Communicate any engineering complexities or unique features of the panel design for this project.

All concrete panels were cast on site using casting beds. Because of limited site area, panels were stacked, but not directly. When casting on top of a panel, a layer of earth was added, then another casting bed and then the designed panel. This process ensured that there was no "ghosting" of panel geometry from one to another, and allowed for the order of the panels in the stack to be more flexible. The panels have an unaltered natural finish retaining the purist qualities of the concrete, echoing the iconic concrete architecture of the museums in the adjacent district. They were cast without chamfer at the request of the architect to enhance the refined modern minimalist aspiration of the project. Large panels, the architectural wing wall fronting the street, and multiple spandrel panels supported by steel helped complete the effect. The grade beam along Montgomery was cast with a mix and form system designed to mimic the panel finish. The slab was cast after all panels and structure was in place to eliminate any column base or perimeter cold joints. On the East side the slab thickens and cantilevers 12 feet beyond the tilt wall to support the steel and glass box.

What is the potential for this project's impact on the community and/or environment?

Chroma is a building, a brand, and a business. Shortly after engaging the architect and participating in the concept design process, the client decided to leave his franchise practice behind and create a new identity and brand along with the building. The experience, interior design, architectural design, logo and branding were all developed in unison. The harmony of these elements enhances the impact of the whole.

The architect started work in July 2018, originally tasked with the development of a 6,000 - 8,000 SF building on 4 lots. In February of 2019, after many discussions with city staff and the adjacent residential community, the architect approached the client with an alternative concept that restricted the project to 3 lots. The design was more compact and used an exterior elevated walkway to reduce the footprint of the building. This is the concept that was chosen to move forward and was submitted for permit in the Summer of 2019 and construction completed in the Spring of 2020.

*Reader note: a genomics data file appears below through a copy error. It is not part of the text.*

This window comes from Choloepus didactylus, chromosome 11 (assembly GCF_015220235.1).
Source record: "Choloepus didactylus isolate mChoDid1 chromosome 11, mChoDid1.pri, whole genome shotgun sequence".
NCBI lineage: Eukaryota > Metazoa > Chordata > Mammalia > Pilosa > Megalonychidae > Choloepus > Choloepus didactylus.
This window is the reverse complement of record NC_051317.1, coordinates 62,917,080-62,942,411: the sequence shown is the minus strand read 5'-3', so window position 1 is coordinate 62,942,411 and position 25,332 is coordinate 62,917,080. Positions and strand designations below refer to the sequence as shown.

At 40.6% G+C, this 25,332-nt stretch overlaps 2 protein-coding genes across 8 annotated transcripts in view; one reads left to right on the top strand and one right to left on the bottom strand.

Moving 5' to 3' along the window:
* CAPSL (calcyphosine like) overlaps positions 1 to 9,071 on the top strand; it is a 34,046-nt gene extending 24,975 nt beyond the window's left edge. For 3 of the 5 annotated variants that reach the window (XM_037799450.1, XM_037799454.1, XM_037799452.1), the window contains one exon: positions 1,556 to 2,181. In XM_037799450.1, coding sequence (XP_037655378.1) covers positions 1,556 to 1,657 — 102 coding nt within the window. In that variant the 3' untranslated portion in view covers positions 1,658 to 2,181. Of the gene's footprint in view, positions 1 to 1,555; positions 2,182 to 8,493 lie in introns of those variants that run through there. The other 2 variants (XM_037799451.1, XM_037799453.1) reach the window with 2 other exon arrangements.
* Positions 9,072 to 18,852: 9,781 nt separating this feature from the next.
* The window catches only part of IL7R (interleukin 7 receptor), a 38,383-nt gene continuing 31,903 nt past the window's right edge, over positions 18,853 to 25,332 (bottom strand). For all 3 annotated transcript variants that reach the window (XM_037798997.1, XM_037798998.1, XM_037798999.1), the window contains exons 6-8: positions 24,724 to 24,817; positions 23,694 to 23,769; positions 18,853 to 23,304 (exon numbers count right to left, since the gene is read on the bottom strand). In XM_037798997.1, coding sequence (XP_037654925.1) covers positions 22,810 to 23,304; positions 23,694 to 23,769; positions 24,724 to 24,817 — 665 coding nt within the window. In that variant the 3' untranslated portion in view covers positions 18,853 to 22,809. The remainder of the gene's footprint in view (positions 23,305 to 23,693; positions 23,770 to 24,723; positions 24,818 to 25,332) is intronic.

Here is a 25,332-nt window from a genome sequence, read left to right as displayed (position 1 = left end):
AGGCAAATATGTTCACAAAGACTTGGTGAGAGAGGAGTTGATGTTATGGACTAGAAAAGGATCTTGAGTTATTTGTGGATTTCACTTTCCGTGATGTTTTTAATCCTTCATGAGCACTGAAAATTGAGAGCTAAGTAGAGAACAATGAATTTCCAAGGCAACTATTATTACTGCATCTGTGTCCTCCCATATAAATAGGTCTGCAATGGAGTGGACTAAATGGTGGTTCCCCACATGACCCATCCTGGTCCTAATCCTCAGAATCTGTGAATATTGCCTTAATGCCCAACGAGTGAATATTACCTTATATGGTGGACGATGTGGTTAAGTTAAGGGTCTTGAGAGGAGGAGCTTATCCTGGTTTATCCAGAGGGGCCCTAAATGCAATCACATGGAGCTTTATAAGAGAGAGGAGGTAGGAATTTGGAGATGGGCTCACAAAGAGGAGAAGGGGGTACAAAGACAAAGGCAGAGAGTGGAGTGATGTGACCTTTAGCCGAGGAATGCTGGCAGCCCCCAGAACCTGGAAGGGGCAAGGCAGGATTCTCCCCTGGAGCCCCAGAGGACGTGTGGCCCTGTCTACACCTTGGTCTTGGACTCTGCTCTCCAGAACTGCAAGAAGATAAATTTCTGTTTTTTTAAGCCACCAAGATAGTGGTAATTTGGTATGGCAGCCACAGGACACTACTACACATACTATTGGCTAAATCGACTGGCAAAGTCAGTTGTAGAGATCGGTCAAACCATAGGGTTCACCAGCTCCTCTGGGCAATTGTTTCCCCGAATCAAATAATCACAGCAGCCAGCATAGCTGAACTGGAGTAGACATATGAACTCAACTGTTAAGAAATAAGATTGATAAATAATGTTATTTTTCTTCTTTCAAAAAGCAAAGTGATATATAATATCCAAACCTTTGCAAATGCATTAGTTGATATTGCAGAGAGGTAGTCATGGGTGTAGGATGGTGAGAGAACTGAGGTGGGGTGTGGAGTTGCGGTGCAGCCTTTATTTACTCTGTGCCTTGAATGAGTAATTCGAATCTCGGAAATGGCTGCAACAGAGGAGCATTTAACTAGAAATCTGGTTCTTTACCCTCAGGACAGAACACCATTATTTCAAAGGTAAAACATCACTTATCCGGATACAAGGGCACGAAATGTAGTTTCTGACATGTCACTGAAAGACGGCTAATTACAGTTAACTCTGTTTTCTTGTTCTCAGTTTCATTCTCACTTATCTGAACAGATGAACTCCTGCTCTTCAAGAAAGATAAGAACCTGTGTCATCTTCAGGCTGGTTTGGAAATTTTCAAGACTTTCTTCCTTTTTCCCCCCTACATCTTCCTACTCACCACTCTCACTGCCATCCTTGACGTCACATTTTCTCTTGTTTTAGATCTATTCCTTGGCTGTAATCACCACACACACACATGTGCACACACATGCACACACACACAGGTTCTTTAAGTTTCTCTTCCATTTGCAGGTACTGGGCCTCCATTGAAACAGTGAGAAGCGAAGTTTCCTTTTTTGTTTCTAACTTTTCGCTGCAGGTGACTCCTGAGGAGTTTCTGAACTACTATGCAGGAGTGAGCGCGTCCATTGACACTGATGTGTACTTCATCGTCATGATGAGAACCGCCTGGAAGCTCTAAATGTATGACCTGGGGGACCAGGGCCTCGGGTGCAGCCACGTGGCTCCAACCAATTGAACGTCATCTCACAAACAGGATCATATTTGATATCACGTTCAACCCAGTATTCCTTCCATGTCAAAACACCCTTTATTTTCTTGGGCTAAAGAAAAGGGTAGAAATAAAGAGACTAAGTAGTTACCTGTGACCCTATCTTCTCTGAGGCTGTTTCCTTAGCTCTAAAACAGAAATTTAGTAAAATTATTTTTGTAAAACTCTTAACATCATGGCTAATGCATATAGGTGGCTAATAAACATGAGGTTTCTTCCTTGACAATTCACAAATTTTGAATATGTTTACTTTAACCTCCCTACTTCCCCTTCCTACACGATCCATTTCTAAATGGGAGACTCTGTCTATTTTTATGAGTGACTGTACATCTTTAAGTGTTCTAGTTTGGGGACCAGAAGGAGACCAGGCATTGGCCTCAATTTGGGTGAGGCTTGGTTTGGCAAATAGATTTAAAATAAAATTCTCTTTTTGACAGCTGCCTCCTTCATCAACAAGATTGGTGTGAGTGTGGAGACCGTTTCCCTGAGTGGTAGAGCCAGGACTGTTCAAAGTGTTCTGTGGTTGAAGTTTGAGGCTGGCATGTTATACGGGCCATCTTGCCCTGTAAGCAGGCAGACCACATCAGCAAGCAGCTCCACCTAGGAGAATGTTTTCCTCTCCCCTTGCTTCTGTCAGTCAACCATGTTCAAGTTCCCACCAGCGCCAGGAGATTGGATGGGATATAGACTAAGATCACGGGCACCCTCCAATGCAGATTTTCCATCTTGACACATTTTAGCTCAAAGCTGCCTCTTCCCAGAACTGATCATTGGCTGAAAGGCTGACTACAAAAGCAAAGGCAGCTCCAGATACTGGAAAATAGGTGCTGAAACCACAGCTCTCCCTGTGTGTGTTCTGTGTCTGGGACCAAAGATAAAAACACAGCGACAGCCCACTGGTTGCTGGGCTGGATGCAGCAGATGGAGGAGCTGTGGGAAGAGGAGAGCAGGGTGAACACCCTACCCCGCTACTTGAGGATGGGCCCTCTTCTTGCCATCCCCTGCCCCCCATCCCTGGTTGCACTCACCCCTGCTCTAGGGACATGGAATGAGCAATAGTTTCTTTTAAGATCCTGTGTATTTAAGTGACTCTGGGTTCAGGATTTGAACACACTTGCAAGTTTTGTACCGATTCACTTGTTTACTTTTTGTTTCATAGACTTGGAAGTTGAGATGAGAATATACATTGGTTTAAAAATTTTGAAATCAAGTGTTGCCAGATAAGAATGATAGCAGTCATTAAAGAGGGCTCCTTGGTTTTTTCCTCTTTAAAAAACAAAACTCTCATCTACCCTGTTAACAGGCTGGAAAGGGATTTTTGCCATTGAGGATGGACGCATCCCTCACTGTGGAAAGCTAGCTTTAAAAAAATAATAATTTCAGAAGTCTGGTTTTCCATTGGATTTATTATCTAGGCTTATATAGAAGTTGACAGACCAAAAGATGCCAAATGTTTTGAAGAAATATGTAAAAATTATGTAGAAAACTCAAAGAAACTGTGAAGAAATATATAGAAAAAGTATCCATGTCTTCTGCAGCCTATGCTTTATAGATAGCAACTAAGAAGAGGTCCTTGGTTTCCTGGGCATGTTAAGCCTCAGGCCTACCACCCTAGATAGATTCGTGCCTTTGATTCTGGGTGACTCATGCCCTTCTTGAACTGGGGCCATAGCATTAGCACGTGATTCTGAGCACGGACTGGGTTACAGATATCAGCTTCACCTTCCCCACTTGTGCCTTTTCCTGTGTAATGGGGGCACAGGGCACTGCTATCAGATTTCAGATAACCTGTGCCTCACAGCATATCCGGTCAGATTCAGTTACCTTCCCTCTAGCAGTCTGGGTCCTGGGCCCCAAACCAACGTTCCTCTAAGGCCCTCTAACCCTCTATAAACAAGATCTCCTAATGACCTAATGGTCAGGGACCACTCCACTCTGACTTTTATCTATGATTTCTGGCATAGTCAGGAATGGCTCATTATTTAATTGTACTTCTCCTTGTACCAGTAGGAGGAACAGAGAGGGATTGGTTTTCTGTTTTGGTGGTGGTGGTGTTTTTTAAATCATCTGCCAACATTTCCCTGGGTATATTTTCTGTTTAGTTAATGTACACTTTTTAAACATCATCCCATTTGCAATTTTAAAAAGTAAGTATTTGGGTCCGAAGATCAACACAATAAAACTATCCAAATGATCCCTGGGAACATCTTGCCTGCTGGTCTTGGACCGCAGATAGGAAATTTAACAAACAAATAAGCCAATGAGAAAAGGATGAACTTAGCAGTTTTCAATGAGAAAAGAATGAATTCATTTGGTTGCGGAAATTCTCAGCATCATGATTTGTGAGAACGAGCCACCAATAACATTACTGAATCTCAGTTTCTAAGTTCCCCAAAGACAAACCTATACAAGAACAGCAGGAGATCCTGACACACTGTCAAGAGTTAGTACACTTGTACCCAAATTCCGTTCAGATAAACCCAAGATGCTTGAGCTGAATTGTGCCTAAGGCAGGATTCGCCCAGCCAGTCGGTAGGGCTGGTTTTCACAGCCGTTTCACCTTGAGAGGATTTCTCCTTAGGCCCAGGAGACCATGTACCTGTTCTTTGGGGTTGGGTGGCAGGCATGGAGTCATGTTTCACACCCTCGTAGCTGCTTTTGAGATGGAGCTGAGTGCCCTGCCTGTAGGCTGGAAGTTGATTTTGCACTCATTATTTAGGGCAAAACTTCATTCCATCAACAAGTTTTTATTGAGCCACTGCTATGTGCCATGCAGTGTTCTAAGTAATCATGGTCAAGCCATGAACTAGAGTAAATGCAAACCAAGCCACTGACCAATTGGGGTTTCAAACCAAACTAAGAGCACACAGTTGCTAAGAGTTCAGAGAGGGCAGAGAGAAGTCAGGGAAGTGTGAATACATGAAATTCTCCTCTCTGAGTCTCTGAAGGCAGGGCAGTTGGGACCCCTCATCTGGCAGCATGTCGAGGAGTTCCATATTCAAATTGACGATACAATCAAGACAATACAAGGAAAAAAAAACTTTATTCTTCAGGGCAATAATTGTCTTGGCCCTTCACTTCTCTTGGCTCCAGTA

The results for the client have been extremely positive. Dr. Barber reports that "People often come in frame shopping just to "see what it's like inside" and leave with an appointment or a pair of frames." Chroma opened at in March 2020 in the throes of the pandemic, and in-spite of that fact, sales were up 30% from pre-pandemic franchise practice for the first year, and this year are up about 40%.

Main banner image for Chroma

Project Location

Fort Worth, TX 76102
United States


The Tilt-Up Achievement Awards were established to honor projects that use site-cast tilt-up concrete to introduce new building types, advance industry technology and provide unique solutions to building programs. Winning entries illustrate the variety, beauty, and flexibility of tilt-up construction.



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Project Images


Project Team (TCA Members)

General Contractor:
Concrete Contractor:
Ibaez Shaw Architecture
Tiltwall Headquarters & Suppliers, LLC
Dror Baldinger FAIA

Project Specifics

Project Category:
Building Types:
Concrete (Raw/Sealed)
Post Applied (Interior)
Number of Floors:
Number of Panels:
14 panels
Tilt-Up Wall Area:
7,202 sq ft (669 sq m)
Total Floor Area:
5,600 sq ft (520 sq m)
Project Footprint:
5,600 sq ft (520 sq m)
Tallest Panel:
25 ft 11 in (7.90 m)
Widest Panel:
51 ft 1 in (15.57 m)
Largest Panel:
1,324 sq ft (123.0 sq m)
Heaviest Panel:
8,305 lbs (3,767 kg)
Tallest Cantilever:
9 ft 1 in (2.77 m)
Longest Spandrel:
10 ft 7 in (3.23 m)